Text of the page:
Participants at the Color Run in Kansas City this summer show off their powder-covered attire (and skin) after running the 5K.
You must be fast if you’re one of the 5,000 participants in the Color Run this Sunday at National Harbor. There’s no clock on the 5K course, but the event’s D.C. debut sold out in four hours, says race director Eric King.
That’s a record even for this quickly growing series, which kicked off in January and will land in 50 cities this year. What’s driving its popularity is also what gives the event its name: all that color.
King and friends bring along a rainbow of powder that gets tossed on the runners at each kilometer mark, eventually covering their clothes, hair and skin with designs that look like the work of a particularly cheerful Jackson Pollock. (The scene also resembles the Hindu festival of Holi.)
The concept is similar to the mud runs that have become trendy over the past few years, only less intimidating — and less difficult.
“People are more leery of jumping into a mud-filled pond than having nontoxic powder thrown at them,” King says. “It’s not delicious, but it won’t harm you.” After experimenting with flour and a few other substances, the organizers settled on using cornstarch mixed with food coloring.
The photos and videos of smiling hordes, wearing an inordinate number of tutus and often flipping out — literally — as they dash through clouds of color, have caused a social media sensation. The events live up to the hype, King promises.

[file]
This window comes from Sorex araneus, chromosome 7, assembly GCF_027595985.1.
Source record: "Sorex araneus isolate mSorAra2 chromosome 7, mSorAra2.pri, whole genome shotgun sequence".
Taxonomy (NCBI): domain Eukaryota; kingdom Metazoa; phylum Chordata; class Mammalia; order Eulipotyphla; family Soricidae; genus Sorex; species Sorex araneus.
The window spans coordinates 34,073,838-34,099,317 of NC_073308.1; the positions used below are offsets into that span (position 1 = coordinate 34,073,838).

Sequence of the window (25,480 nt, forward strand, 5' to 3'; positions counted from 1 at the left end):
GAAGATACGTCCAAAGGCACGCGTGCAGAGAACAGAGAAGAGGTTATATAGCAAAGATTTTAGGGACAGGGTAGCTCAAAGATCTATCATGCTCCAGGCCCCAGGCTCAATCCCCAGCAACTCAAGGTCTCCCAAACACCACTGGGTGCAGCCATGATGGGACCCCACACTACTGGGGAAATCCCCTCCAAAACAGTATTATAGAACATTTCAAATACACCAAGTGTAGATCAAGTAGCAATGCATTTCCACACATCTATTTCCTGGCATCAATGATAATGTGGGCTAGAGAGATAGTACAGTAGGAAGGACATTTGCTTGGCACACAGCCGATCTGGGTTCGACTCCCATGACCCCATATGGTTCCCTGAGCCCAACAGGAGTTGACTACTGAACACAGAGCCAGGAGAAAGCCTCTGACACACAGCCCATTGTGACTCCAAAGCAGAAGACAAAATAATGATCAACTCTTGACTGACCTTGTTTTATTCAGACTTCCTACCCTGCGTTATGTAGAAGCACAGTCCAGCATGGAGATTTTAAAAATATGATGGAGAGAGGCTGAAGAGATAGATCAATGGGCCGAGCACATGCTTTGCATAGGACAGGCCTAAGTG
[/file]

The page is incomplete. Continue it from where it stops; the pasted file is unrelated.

At the start of the race, participants are expected to follow just one rule: Wear a white T-shirt.
“It’s a sea of white,” King says. “It’s like they’re all on the same team.” With music to pump them up, they dash off to that first color zone, where anything goes. “People are rolling on the ground and doing somersaults or whatever. Lots of people make snow angels.”
It’s because of this lingering that Color Run organizers decided not to focus on the clock.
“The goal is to have a good time more than getting a personal best time,” he says. “When a stroller is in front of you, instead of being an obstacle, the mom pushing it is a friend running with you.” And rather than a standard finish line, the race ends in a color festival, where even more powder is released.
So how do the organizers clean all the stuff up? As quickly as possible, with vacuum trucks, brooms and power washers. Participants need to take care of their own powder removal, which requires some serious scrubbing.
“Like sand when you’re at the beach, it will get into every crevice you can imagine,” King says.
When it comes to clothes, however, King says people usually want to hold onto as much color as possible as a reminder of the run. His suggested method is to douse your shirt in vinegar, iron it, let it dry completely and then wash it. (“It gets a tie-dye look,” he says.)
The other option is just to do the Color Run again. It’s back at National Harbor — and also already sold out — on Oct. 21. And King vows to return next year with an expanded schedule, including a stop in Baltimore.
If you can’t wait, spectators are welcome Sunday, especially ones willing to volunteer with a broom.
The amount, in pounds, of cornstarch that will be used at each of the color stations at Sunday’s Color Run.